For months, there has been chitter chatter around this biopic, building the hype and getting most real Hip Hop fans just a little bit moist.

Straight Outta Compton covers the birth of NWA in the 80’s right through until Dr Dre (Corey Hawkins) saw right past Suge Knight’s (R Marcus Taylor) controlling and violent deeds to leave Death Row records and start up Aftermath. Along the way, we witness the coming together of Dre, Ice Cube (O’Shea Jackson) and Eazy-E (Jason Mitchell) from the mean streets of Compton, to the parting of ways of these legendary music names. It touches on the issues of the race brutality they experienced at the hands of the American police force, hence the title of track “Fuck tha Police” – the tensions in the country surrounding the beating of Rodney King in 1991 at the hands of the police. All very relevant to what is happening today; history is repeating itself yet again.

We witness the cause of the fall-out between Eazy-E, their then manager Jerry Heller and Ice Cube over a royalties dispute. Yes, Ice Cube was well and truly being screwed over and we get to see the reactions of Eazy-E and a few groupies when Ice Cube dropped his “dis” track to them, delivering which has to be one of the best comedic parts of the film. At this point, it does start to feel that the story has been polished up to make it feel more glamour than gritty and raw. It becomes obvious that the studio has tried to water this down for a more Hollywood feel.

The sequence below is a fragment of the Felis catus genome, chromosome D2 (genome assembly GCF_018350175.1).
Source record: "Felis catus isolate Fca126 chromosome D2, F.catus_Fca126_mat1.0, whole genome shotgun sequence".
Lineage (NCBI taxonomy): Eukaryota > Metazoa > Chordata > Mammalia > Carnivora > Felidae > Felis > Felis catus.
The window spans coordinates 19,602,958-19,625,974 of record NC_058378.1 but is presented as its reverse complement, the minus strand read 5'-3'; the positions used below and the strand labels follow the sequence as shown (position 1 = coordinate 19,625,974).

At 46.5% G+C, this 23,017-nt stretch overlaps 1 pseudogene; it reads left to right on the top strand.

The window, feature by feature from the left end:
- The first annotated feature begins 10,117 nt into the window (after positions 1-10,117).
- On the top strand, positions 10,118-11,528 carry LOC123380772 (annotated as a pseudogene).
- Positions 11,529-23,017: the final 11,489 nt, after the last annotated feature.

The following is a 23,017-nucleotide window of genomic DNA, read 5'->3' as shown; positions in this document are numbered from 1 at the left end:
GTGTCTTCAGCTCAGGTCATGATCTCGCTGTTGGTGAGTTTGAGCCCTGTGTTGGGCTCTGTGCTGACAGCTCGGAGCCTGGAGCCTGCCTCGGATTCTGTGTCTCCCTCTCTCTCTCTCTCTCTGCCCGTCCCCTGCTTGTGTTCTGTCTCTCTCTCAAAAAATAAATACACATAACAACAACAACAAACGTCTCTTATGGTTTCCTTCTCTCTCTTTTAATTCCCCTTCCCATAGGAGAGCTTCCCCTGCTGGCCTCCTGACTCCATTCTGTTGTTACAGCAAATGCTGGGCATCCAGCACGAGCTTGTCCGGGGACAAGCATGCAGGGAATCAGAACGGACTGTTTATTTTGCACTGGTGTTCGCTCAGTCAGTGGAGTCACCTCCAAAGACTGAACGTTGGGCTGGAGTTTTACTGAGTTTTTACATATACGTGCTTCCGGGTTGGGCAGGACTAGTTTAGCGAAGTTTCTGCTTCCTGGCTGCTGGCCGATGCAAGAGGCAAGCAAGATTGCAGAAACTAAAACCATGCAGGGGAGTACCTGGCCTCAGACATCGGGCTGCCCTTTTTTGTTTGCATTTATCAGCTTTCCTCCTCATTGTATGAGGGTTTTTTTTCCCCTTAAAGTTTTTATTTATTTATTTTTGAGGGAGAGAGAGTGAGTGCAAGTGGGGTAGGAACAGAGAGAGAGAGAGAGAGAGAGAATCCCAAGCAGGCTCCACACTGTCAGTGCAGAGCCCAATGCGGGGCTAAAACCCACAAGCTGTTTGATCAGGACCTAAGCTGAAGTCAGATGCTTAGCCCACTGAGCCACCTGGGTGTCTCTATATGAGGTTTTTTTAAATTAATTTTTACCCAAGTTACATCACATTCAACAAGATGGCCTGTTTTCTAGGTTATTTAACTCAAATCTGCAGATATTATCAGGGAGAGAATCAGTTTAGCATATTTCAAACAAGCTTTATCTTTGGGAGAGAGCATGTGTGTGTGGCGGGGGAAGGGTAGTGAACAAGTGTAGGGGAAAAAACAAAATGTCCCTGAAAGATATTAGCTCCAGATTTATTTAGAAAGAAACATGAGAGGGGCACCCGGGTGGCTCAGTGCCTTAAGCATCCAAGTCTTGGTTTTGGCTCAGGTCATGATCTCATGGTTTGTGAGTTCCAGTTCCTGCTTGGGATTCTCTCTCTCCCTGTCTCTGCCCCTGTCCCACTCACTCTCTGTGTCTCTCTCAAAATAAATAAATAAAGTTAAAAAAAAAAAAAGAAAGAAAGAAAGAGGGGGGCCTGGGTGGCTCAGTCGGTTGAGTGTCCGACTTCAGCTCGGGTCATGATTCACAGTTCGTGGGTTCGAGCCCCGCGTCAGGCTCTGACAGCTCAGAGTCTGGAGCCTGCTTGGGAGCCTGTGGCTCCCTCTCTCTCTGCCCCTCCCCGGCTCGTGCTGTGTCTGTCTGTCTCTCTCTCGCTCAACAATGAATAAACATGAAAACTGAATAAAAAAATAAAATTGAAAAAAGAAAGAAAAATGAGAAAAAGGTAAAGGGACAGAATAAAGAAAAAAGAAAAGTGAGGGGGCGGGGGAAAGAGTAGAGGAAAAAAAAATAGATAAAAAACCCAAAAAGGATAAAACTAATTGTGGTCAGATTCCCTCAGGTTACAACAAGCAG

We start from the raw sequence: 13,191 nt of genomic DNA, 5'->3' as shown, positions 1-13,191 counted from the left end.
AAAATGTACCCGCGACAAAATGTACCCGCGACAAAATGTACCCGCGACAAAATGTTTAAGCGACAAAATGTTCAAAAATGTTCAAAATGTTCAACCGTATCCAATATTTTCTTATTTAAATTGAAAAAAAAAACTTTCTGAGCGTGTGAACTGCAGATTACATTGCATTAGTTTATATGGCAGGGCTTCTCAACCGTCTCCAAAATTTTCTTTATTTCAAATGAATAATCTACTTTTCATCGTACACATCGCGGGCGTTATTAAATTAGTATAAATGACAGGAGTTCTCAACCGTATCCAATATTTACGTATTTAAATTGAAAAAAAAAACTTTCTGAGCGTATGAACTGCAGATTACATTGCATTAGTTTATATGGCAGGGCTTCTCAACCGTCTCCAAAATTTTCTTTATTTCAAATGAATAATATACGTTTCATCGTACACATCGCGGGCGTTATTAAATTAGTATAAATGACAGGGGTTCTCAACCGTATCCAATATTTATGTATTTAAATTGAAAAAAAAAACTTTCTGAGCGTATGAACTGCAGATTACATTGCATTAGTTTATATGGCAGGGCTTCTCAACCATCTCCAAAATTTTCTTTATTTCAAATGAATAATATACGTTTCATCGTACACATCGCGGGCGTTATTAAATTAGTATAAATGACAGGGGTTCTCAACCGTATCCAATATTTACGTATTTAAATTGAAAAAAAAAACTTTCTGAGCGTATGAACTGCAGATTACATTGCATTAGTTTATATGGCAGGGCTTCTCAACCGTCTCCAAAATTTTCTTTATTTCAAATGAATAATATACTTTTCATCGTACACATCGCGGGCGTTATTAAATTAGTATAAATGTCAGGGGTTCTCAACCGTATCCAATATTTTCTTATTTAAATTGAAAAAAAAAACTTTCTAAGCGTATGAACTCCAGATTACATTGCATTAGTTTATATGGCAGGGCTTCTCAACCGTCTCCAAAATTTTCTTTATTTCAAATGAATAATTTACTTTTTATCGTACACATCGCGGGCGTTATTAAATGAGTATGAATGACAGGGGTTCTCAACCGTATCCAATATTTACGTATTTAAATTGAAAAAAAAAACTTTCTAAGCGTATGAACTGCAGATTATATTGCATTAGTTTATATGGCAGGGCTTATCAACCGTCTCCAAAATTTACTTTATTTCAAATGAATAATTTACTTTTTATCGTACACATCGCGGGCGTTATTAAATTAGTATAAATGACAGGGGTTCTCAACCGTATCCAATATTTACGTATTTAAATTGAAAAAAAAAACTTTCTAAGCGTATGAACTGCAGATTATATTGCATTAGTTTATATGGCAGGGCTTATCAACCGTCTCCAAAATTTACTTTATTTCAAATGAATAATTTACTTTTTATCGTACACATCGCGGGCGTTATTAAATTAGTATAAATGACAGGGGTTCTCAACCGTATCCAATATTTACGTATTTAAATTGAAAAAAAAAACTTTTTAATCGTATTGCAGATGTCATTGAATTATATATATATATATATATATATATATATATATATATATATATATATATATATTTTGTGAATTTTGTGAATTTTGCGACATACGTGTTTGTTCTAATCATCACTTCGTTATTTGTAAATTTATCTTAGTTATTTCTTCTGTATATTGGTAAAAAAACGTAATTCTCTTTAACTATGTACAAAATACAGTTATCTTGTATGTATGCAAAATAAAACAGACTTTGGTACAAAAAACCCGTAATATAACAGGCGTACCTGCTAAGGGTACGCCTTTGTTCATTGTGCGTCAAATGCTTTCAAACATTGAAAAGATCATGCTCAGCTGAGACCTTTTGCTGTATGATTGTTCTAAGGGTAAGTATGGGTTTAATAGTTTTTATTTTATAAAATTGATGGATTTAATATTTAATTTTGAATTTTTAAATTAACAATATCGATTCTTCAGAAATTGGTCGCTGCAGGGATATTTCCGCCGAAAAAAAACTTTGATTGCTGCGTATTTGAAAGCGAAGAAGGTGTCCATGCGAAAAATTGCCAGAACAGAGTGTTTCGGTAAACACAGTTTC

Straight Outta Compton isn’t all about the music, violence, and fall-outs, it’s also a buddy movie; it shows these guys were once close and all had a pretty close bromance. This is brought to the fore as we enter the touching moments of the film when Eazy-E is diagnosed with Aid’s. Dre, Ice Cube, and Eazy-E all make their peace with each other before the sad passing of Eazy which will leave even the most hardened amongst us just a little bit choked up.

Director, Gary Gray was exactly the right choice to direct this film, with many years experience behind a camera and his long association with NWA, who better to tell this tale of such a legendary hip hop group so accurately and enticingly? With Dre and Ice Cube as producers of the film, it was never going to be a story that was fall of inaccuracies. The cast are mainly unknowns but they certainly did their roles a hell of a lot of justice and all looked scarily similar to the characters they played, obviously Ice Cube was played by his son O’Shea Jackson, but R Marcus Taylor as Suge Knight was eerily spot on too.


However, they do miss out big chunks of their controversial history, such as their misogynistic and offensive lyrics, the well documented assault on then journalist Dee Barnes (who subsequently has not been able to work as a journalist since) and the rest of the negative issues they have had with women. The excuse given is that they couldn’t fit everything into two and a half hours, another excuse being Universal wanted to make this story one fitting the Hollywood image, is this really true or was this very conscious effort to leave out these issues in order not to tarnish their A-List celebrity status? What makes things even more contrived is the fact that just days after the American release of the film, Dre comes out with an “apology” for his treatment of woman in the past.

No matter what your views are on NWA, their brutal past, and their misogynistic lyrics, Straight Outta Compton is a must see film not just for your Hip Hop buffs but for all. This has to be one of the best biopic’s ever made.

Straight Outta Compton hits UK Cinema’s on the 28th of August.